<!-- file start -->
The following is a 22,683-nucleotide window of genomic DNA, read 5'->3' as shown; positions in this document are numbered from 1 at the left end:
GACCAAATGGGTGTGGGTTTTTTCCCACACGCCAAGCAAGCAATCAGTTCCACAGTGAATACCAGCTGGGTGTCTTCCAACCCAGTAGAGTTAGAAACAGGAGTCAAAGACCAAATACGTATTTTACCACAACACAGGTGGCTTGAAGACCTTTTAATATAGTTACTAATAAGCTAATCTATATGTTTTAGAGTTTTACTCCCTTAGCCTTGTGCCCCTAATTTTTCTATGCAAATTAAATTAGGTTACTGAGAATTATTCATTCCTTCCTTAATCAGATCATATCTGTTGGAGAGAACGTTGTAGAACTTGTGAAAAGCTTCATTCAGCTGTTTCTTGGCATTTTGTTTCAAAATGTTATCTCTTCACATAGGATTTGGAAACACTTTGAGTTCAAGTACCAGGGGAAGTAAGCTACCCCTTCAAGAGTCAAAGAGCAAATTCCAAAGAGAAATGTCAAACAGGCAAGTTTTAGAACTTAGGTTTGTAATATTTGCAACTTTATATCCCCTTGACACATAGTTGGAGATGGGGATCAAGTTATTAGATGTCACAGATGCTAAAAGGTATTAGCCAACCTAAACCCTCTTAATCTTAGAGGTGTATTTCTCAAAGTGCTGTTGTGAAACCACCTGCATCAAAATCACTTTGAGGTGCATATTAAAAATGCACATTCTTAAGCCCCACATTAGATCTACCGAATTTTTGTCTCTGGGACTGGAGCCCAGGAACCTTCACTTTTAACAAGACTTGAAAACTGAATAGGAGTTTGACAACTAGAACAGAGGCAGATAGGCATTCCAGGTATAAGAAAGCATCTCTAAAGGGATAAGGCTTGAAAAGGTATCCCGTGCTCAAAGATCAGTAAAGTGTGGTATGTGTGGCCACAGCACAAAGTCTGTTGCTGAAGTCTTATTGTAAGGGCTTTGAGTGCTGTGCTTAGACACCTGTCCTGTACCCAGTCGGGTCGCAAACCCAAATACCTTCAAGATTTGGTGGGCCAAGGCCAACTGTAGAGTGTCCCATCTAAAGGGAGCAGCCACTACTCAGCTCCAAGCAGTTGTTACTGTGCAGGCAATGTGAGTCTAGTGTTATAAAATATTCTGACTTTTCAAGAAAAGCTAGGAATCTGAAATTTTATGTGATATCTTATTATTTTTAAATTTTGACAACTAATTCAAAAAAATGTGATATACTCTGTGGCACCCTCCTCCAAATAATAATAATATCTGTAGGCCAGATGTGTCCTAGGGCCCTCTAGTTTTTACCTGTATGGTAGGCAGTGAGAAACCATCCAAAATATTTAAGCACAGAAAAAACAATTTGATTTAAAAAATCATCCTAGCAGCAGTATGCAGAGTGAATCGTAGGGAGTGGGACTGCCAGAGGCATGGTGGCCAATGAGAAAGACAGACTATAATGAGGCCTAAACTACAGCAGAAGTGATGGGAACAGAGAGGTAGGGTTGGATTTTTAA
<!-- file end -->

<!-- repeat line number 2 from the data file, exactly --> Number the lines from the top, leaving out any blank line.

GACCAAATGGGTGTGGGTTTTTTCCCACACGCCAAGCAAGCAATCAGTTCCACAGTGAATACCAGCTGGGTGTCTTCCAACCCAGTAGAGTTAGAAACAGGAGTCAAAGACCAAATACGTATTTTACCACAACACAGGTGGCTTGAAGACCTTTTAATATAGTTACTAATAAGCTAATCTATATGTTTTAGAGTTTTACTCCCTTAGCCTTGTGCCCCTAATTTTTCTATGCAAATTAAATTAGGTTACTGAGAATTATTCATTCCTTCCTTAATCAGATCATATCTGTTGGAGAGAACGTTGTAGAACTTGTGAAAAGCTTCATTCAGCTGTTTCTTGGCATTTTGTTTCAAAATGTTATCTCTTCACATAGGATTTGGAAACACTTTGAGTTCAAGTACCAGGGGAAGTAAGCTACCCCTTCAAGAGTCAAAGAGCAAATTCCAAAGAGAAATGTCAAACAGGCAAGTTTTAGAACTTAGGTTTGTAATATTTGCAACTTTATATCCCCTTGACACATAGTTGGAGATGGGGATCAAGTTATTAGATGTCACAGATGCTAAAAGGTATTAGCCAACCTAAACCCTCTTAATCTTAGAGGTGTATTTCTCAAAGTGCTGTTGTGAAACCACCTGCATCAAAATCACTTTGAGGTGCATATTAAAAATGCACATTCTTAAGCCCCACATTAGATCTACCGAATTTTTGTCTCTGGGACTGGAGCCCAGGAACCTTCACTTTTAACAAGACTTGAAAACTGAATAGGAGTTTGACAACTAGAACAGAGGCAGATAGGCATTCCAGGTATAAGAAAGCATCTCTAAAGGGATAAGGCTTGAAAAGGTATCCCGTGCTCAAAGATCAGTAAAGTGTGGTATGTGTGGCCACAGCACAAAGTCTGTTGCTGAAGTCTTATTGTAAGGGCTTTGAGTGCTGTGCTTAGACACCTGTCCTGTACCCAGTCGGGTCGCAAACCCAAATACCTTCAAGATTTGGTGGGCCAAGGCCAACTGTAGAGTGTCCCATCTAAAGGGAGCAGCCACTACTCAGCTCCAAGCAGTTGTTACTGTGCAGGCAATGTGAGTCTAGTGTTATAAAATATTCTGACTTTTCAAGAAAAGCTAGGAATCTGAAATTTTATGTGATATCTTATTATTTTTAAATTTTGACAACTAATTCAAAAAAATGTGATATACTCTGTGGCACCCTCCTCCAAATAATAATAATATCTGTAGGCCAGATGTGTCCTAGGGCCCTCTAGTTTTTACCTGTATGGTAGGCAGTGAGAAACCATCCAAAATATTTAAGCACAGAAAAAACAATTTGATTTAAAAAATCATCCTAGCAGCAGTATGCAGAGTGAATCGTAGGGAGTGGGACTGCCAGAGGCATGGTGGCCAATGAGAAAGACAGACTATAATGAGGCCTAAACTACAGCAGAAGTGATGGGAACAGAGAGGTAGGGTTGGATTTTTAA